131018 Day 20: customer ill but the show rages on: test trip


... he did not swing the platform on the truck with his bare hands, though from seeing him there you might think he did ...


... Jobbe full speed ...


131021 Day 23: customer recovered, returns to the site
On my sickbed in the weekend (at my mother's, I really got spoiled) I get pictures of what was reported as a successful test trip. To my surprise, some other platform jobs are being done as well. No holiday?
On Monday I return, entering at coffee break, expecting only staff, Jobbe on holiday. But I find Jobbe as well. The mood is gloomy. His father just died. Nevertheless he insists on taking me for a test trip immediately. To see how perfect everything is: I am going to have a lot of pleasure with this boat, he says while sailing a small round. Asks me:
"What are you going to do now"
"Stay here, look around and make a list"
"O I thought you'd be off to the tent maker right now"
"No all things at their time"

I was still unsure how to get my list of final jobs through without heat producing friction, but needed some more time to finish it anyway.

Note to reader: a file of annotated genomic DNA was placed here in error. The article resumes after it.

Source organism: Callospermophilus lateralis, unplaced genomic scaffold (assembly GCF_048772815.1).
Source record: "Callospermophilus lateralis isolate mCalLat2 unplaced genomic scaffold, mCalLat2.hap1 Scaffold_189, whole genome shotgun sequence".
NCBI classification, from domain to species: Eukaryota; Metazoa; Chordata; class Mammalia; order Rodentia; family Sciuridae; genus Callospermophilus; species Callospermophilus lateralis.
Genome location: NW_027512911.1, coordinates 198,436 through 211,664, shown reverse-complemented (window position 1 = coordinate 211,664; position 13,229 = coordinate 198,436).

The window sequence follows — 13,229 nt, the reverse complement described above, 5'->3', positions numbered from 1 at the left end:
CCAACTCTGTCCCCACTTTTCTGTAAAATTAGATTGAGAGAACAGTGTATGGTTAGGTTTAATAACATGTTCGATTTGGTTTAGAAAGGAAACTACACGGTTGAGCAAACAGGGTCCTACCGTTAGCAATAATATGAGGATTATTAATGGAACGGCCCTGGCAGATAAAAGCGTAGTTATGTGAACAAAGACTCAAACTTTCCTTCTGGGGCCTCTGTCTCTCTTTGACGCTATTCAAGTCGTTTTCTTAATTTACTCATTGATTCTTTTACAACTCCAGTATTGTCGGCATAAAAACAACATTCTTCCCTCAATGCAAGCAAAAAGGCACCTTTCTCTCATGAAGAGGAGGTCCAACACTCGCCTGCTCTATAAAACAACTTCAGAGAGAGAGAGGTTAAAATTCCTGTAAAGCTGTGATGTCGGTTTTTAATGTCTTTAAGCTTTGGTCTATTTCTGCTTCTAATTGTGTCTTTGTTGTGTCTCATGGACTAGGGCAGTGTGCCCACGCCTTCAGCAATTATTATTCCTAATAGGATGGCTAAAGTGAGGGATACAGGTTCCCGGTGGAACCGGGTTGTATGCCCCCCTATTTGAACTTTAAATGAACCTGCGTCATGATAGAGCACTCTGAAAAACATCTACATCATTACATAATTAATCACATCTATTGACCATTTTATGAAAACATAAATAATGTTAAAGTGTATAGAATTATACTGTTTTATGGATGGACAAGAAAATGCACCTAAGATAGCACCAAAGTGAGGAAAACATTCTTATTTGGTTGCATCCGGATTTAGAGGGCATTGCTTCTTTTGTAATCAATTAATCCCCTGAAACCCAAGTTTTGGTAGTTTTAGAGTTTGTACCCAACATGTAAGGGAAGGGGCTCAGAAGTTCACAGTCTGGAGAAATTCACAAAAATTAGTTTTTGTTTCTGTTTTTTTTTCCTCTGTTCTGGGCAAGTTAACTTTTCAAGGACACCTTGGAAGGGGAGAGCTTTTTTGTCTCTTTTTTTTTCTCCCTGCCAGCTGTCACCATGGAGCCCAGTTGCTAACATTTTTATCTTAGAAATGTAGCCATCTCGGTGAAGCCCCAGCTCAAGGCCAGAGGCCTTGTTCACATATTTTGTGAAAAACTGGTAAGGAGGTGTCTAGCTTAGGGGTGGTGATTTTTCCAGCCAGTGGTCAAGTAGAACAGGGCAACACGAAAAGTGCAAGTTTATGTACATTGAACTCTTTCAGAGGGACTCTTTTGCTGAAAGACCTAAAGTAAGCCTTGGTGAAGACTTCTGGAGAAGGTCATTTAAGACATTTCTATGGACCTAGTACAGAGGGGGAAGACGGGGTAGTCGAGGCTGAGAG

... yes: steering wheel spoked, pumped and bolted ...


131023 Day 25: Still a lot to do 


The quick launch followed by a week pause - Jobbe not on holiday but immersed in family matters - turned out godsend, because I could work carefully on a job list while discovering small issues one by one and testing solutions afloat. I decide just to email the job list and give Jobbe time to chew on it. The jobs will require another visit to the workshop by truck. We made the platform's width too small even to pass from bow to stern along the gangplanks we mounted, or only with both hands free to keep grabbing the hut. My mother (89), to name one, will consider this slightly acrobatic. So we will need a rear door in the hut to pass bow to stern through the inside. But here also was an element of luck: though the rear door solution got forced upon us, it makes the platform's 2.7 m width fully acceptable: other things equal a narrower platform reduces resistance, thus reducing fuel cost and increasing speed, and the platform will fit to a much wider range of mooring locations.